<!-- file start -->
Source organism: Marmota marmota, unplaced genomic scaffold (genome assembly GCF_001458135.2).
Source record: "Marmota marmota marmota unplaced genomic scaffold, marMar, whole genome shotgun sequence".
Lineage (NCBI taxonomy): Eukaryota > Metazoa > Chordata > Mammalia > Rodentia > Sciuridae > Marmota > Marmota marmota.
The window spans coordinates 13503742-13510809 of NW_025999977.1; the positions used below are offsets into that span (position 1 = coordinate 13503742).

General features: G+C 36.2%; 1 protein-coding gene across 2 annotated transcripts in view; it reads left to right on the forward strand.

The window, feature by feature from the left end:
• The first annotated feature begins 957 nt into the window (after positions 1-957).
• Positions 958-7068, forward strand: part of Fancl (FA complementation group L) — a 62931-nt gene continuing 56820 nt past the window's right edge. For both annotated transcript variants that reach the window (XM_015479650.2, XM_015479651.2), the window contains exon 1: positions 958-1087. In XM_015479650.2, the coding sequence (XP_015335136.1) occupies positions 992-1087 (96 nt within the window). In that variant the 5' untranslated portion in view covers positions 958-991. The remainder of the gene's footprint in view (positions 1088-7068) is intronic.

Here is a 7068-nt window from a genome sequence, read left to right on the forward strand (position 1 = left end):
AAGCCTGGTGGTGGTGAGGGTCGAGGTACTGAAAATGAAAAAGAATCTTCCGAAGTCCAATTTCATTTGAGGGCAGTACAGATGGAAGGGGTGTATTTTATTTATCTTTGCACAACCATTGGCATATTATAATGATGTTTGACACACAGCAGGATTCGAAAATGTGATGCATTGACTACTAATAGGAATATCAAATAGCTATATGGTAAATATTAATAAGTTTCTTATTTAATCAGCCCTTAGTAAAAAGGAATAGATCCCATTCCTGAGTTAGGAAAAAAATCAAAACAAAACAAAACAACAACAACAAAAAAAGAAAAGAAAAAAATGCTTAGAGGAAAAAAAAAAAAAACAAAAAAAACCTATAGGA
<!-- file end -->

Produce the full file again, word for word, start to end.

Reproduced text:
Source organism: Marmota marmota, unplaced genomic scaffold (genome assembly GCF_001458135.2).
Source record: "Marmota marmota marmota unplaced genomic scaffold, marMar, whole genome shotgun sequence".
Lineage (NCBI taxonomy): Eukaryota > Metazoa > Chordata > Mammalia > Rodentia > Sciuridae > Marmota > Marmota marmota.
The window spans coordinates 13503742-13510809 of NW_025999977.1; the positions used below are offsets into that span (position 1 = coordinate 13503742).

General features: G+C 36.2%; 1 protein-coding gene across 2 annotated transcripts in view; it reads left to right on the forward strand.

The window, feature by feature from the left end:
• The first annotated feature begins 957 nt into the window (after positions 1-957).
• Positions 958-7068, forward strand: part of Fancl (FA complementation group L) — a 62931-nt gene continuing 56820 nt past the window's right edge. For both annotated transcript variants that reach the window (XM_015479650.2, XM_015479651.2), the window contains exon 1: positions 958-1087. In XM_015479650.2, the coding sequence (XP_015335136.1) occupies positions 992-1087 (96 nt within the window). In that variant the 5' untranslated portion in view covers positions 958-991. The remainder of the gene's footprint in view (positions 1088-7068) is intronic.

Here is a 7068-nt window from a genome sequence, read left to right on the forward strand (position 1 = left end):
AAGCCTGGTGGTGGTGAGGGTCGAGGTACTGAAAATGAAAAAGAATCTTCCGAAGTCCAATTTCATTTGAGGGCAGTACAGATGGAAGGGGTGTATTTTATTTATCTTTGCACAACCATTGGCATATTATAATGATGTTTGACACACAGCAGGATTCGAAAATGTGATGCATTGACTACTAATAGGAATATCAAATAGCTATATGGTAAATATTAATAAGTTTCTTATTTAATCAGCCCTTAGTAAAAAGGAATAGATCCCATTCCTGAGTTAGGAAAAAAATCAAAACAAAACAAAACAACAACAACAAAAAAAGAAAAGAAAAAAATGCTTAGAGGAAAAAAAAAAAAAACAAAAAAAACCTATAGGA